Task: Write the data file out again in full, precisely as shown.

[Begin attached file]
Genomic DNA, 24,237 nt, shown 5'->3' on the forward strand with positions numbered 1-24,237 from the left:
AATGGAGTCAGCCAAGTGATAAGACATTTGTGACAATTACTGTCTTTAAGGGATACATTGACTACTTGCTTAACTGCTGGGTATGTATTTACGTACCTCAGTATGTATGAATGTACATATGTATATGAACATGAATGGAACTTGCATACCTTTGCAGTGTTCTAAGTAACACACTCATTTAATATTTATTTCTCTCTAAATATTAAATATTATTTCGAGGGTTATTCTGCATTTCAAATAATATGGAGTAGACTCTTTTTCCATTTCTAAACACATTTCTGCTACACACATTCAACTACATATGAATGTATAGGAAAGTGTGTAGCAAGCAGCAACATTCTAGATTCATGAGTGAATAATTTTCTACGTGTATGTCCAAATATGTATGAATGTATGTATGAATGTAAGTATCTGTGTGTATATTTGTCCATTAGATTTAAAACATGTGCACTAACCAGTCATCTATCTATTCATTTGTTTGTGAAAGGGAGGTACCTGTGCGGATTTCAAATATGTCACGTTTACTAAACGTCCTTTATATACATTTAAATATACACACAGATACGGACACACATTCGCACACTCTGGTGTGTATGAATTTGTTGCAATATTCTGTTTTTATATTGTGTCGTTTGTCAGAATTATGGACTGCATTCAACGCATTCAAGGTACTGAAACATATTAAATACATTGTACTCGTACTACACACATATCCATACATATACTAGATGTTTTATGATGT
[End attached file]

Genomic DNA, 24,237 nt, shown 5'->3' on the forward strand with positions numbered 1-24,237 from the left:
AATGGAGTCAGCCAAGTGATAAGACATTTGTGACAATTACTGTCTTTAAGGGATACATTGACTACTTGCTTAACTGCTGGGTATGTATTTACGTACCTCAGTATGTATGAATGTACATATGTATATGAACATGAATGGAACTTGCATACCTTTGCAGTGTTCTAAGTAACACACTCATTTAATATTTATTTCTCTCTAAATATTAAATATTATTTCGAGGGTTATTCTGCATTTCAAATAATATGGAGTAGACTCTTTTTCCATTTCTAAACACATTTCTGCTACACACATTCAACTACATATGAATGTATAGGAAAGTGTGTAGCAAGCAGCAACATTCTAGATTCATGAGTGAATAATTTTCTACGTGTATGTCCAAATATGTATGAATGTATGTATGAATGTAAGTATCTGTGTGTATATTTGTCCATTAGATTTAAAACATGTGCACTAACCAGTCATCTATCTATTCATTTGTTTGTGAAAGGGAGGTACCTGTGCGGATTTCAAATATGTCACGTTTACTAAACGTCCTTTATATACATTTAAATATACACACAGATACGGACACACATTCGCACACTCTGGTGTGTATGAATTTGTTGCAATATTCTGTTTTTATATTGTGTCGTTTGTCAGAATTATGGACTGCATTCAACGCATTCAAGGTACTGAAACATATTAAATACATTGTACTCGTACTACACACATATCCATACATATACTAGATGTTTTATGATGT